The problem with external hard drives…

In these days of “instant wake up” Apple silicon Macs and incredibly fast internal SSDs, I have noticed that connecting an external hard drive (eg spinning platters) creates, at the least, an annoying slowdown.

If an external HD has gone off to sleep, either because the computer itself is sleeping or because it has not been accessed and is set up / able to sleep due to inactivity, then any attempt to access the file system (eg open/save dialogs, waking from sleep, etc) will hang until the HD spins back up.

This is at best annoying, and makes me reluctant to connect a spinning drive, which is a pain given that huge amounts of external storage are cheap with a spinning drive vs an SSD.

What am I missing?


Sounds like your drive is performing normally. Under Battery/Energy Saver you have a setting “Put hard disks to sleep when possible.” that is normally on. Turn this off and your drive should keep spinning all the time. As I recall you will probably still get some lag when waking your computer and, of course, it will never respond as quickly as a SSD.

Another thing you can do is move frequently used files to your internal SSD.


This is very old but I still use it on old spinning drives with HFS+ - it may work for you also - but use at your own risk.

I set mine anywhere from 60 secs to 5 minutes depending on old spinning drive…

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great Idea.

And when I have a spinning drive mostly for backups and secondary use - I might also eject them when not in use (but leave them plugged in) and use disk UT or a script to mount them when needed…

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Yeah we have become quite spoiled… first with SSDs and now with very fast SSDs. I became similarly impatient and have now resolved that any spinning drives will not be directly connected – love my Synology for that!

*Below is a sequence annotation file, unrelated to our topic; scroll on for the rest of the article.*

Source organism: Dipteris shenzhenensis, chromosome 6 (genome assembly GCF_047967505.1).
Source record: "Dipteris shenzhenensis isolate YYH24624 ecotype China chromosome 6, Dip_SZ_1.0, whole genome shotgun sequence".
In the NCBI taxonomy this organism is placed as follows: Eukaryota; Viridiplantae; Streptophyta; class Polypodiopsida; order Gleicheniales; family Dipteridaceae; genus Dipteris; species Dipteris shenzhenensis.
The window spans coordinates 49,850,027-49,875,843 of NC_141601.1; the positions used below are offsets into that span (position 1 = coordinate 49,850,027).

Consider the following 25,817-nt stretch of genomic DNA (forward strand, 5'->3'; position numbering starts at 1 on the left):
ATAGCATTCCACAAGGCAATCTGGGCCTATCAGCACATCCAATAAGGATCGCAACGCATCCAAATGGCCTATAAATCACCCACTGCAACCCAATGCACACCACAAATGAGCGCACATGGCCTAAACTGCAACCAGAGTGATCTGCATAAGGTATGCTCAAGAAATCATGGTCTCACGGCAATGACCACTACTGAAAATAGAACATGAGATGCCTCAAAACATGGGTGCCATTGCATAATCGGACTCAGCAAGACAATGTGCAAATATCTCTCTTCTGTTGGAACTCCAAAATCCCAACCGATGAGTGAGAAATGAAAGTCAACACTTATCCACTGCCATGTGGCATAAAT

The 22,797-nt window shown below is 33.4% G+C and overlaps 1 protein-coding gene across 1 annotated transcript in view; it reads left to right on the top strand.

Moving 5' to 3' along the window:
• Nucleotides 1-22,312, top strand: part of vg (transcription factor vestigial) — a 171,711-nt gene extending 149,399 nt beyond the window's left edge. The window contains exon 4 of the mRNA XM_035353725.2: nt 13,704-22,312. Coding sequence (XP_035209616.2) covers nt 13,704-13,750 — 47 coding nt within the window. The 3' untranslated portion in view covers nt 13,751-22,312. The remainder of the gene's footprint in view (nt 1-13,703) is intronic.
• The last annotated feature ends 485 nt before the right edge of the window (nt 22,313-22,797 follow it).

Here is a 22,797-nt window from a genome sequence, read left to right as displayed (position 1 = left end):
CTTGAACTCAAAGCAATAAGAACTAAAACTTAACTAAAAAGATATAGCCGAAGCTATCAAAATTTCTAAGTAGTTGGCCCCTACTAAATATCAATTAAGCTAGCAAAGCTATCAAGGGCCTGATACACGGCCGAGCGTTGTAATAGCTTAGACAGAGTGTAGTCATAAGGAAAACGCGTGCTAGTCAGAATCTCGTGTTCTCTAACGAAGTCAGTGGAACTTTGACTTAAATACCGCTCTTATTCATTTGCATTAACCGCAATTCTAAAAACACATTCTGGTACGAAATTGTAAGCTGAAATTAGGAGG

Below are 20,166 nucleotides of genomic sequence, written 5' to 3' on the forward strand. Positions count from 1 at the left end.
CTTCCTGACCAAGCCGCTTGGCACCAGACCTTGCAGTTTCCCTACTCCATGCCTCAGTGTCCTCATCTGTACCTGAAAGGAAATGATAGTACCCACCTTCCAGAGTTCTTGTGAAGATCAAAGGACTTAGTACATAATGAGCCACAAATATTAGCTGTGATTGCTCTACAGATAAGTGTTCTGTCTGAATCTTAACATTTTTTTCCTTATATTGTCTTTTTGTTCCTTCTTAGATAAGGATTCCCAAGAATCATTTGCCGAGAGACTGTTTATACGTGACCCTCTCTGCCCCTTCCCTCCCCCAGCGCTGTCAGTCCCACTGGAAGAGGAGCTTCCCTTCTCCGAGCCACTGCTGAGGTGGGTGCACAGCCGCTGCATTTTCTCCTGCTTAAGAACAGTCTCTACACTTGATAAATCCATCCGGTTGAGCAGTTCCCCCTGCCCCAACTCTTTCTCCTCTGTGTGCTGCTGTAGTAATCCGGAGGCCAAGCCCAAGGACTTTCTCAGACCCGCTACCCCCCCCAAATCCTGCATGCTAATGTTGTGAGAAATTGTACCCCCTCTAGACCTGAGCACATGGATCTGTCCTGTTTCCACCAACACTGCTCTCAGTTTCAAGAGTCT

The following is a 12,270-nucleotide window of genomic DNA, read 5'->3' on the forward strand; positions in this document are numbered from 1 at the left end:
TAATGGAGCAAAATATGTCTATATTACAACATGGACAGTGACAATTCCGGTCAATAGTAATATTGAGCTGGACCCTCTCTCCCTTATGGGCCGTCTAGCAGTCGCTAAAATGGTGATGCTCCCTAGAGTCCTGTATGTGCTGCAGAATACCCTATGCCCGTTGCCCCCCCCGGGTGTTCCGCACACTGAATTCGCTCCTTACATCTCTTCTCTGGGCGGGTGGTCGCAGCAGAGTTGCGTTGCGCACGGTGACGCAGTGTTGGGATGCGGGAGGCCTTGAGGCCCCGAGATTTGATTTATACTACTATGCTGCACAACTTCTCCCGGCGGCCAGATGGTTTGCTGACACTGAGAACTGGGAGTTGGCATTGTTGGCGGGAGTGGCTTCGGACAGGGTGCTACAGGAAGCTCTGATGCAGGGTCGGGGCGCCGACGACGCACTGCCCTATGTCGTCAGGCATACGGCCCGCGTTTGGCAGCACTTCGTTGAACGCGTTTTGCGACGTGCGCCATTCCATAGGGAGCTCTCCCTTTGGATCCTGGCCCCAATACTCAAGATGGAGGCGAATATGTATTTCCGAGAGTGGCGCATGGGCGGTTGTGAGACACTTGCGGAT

I invested in Samsung T5 and T7 drives for my direct-connect needs.

Thanks for the input; much appreciated.

Yes, we have indeed become spoiled, but it is frustrating enough to watch the spinning beachball with the hard drive spins up to make me seek a solution.

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I treat my external drive as an archive of occasionally used files. If I’m working on the files again, I will copy them to my internal SSD drive.

+1 for this. Great products, especially if you can catch them somewhere on sale.

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I second the Samsung T5 and T7 drives. I have a 1TB internal SSD in my 16" MacBook Pro M1 Pro but still keep all my media (including my Photos library) on a 2TB external T5. I just purchased several T7s for work and at $250 each they are not cheap, but they are quite small and easy for me to carry anywhere.

Do you not find issues with network volumes being ‘second class’ citizens? It was years ago, but last time I tried using network drives (in fact the storage on a different Mac) I found the frequent disconnects and the lack of support for things like versioning and tags and Spotlight to be a real turn-off.

I won’t say the disconnects are frequent, though it does happen. Not bothered with the versioning or search support myself, though I can see others may need that. Can’t even say if it is still absent?

I’m doing Time Machine to it as well, which works as well as Time Machine does.